John McGrew has been interested in the relationship between nature and wellness for decades. Richard Louv coined a term in his book Last Child in the Woods that gave John a name for what he was observing: Nature Deficit Disorder. Realizing that others shared his concerns that today’s children are growing disconnected from nature, he renewed his commitment to luring children away from the plugged in culture that preoccupies them and providing opportunities for them to enjoy the out-of-doors at farms, nature areas, and walking trails. The goal is better physical and emotional development for every child.
John is founder of Outside for a Better Inside, a Lawrence organization that is becoming a leader in the national Children and Nature movement. Outside for a Better Inside has sponsored annual Nature Education Days in Lawrence, often at the Rotary Arboretum in southwest Lawrence. They also commissioned Kelly Hunt, well-known R&B musician, to compose and record a song with the Lawrence Children’s Choir called “Let’s Go Outside for a Better Inside.”
The group’s current initiative is a walking trail to be built this summer in conjunction with the City of Lawrence. It will extend from an entry point northwest of Second and Indiana streets, go past Lawrence Memorial Hospital, Bert Nash, and Lawrence/Douglas County Health Department, continue along the Kansas River to the City of Lawrence Burcham and Constant Parks near Vermont and Sixth Street downtown. The trail has received funding from the Sunflower Foundation.
A few years ago as Emily became involved in the Lawrence community gardening program, she realized that many consumers—and especially children—had no clear idea of where their food came from other than a fast food restaurant drive-through or a convenience store shelf. National studies found that French fries were the most common “vegetable” that children eat at 18 months of age.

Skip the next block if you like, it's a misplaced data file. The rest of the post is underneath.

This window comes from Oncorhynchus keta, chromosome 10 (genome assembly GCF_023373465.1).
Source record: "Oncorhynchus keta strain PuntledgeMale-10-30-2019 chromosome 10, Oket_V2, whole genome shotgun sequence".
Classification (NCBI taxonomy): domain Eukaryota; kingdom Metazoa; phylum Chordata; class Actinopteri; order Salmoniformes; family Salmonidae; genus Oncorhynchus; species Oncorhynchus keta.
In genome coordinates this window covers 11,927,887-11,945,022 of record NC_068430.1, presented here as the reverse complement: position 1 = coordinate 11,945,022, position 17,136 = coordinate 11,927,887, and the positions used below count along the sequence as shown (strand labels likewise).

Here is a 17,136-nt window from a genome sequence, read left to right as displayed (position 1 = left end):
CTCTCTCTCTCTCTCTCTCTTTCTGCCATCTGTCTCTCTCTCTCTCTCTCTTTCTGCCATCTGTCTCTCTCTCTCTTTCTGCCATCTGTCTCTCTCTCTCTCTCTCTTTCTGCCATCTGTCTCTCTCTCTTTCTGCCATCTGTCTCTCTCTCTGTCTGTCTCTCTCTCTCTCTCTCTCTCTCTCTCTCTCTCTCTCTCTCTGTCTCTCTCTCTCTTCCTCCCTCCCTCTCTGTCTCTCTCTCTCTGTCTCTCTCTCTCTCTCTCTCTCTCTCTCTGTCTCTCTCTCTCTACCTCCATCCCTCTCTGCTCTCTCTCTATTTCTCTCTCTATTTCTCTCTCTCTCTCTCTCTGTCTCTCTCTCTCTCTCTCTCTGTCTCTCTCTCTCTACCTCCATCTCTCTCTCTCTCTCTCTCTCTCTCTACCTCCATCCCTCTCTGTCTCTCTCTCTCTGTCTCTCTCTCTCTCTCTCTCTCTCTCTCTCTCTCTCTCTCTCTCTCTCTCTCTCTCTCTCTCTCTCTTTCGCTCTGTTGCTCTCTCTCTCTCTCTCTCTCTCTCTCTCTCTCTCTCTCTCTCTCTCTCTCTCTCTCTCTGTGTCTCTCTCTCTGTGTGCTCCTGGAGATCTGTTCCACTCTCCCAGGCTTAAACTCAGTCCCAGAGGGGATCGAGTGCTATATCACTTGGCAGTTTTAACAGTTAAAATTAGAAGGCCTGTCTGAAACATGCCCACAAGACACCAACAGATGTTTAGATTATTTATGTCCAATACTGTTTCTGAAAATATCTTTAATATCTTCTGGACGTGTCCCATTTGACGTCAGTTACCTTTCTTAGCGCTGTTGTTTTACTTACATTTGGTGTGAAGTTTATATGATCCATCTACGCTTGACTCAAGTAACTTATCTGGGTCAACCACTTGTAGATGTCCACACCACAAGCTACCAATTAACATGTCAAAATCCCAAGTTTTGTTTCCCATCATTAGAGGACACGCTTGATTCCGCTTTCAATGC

In response, Emily launched what is now known as Healthy Sprouts. This Farm to Preschool program teaches young children, their parents and their care-givers about gardening and about cooking and preserving the food that they grow. The goals are to instill healthy eating habits early, to increase access to local, nutritious foods, and to provide comprehensive food education.
To date, the initiative has started 42 gardens in childcare settings in the Lawrence area. Emily and her partner educator Melissa Freiburger work with twelve childcare centers, 30 home daycare providers, and over 1,000 children each year. Melissa pointed out that the Lawrence curriculum has received national recognition from the Farm to School Peer Leadership Group.
Healthy Sprouts is a program within the Douglas County Child Development Association. The initiative teams with Community-Supported Agriculture (CSA) in the area and is funded by Kansas Health Foundation, Assists Foundation, and donations from individuals and businesses in the community.
Her presentation, which was based on a three-hour workshop that she conducts, listed ways to build a successful relationship.
“The fundamental premise is that there is no one right way to engage in a relationship except authentically,” she said. “Everything in a relationship is up for negotiation. Thus skills for authenticity and for various forms of negotiation are the building blocks for healthy relationships.”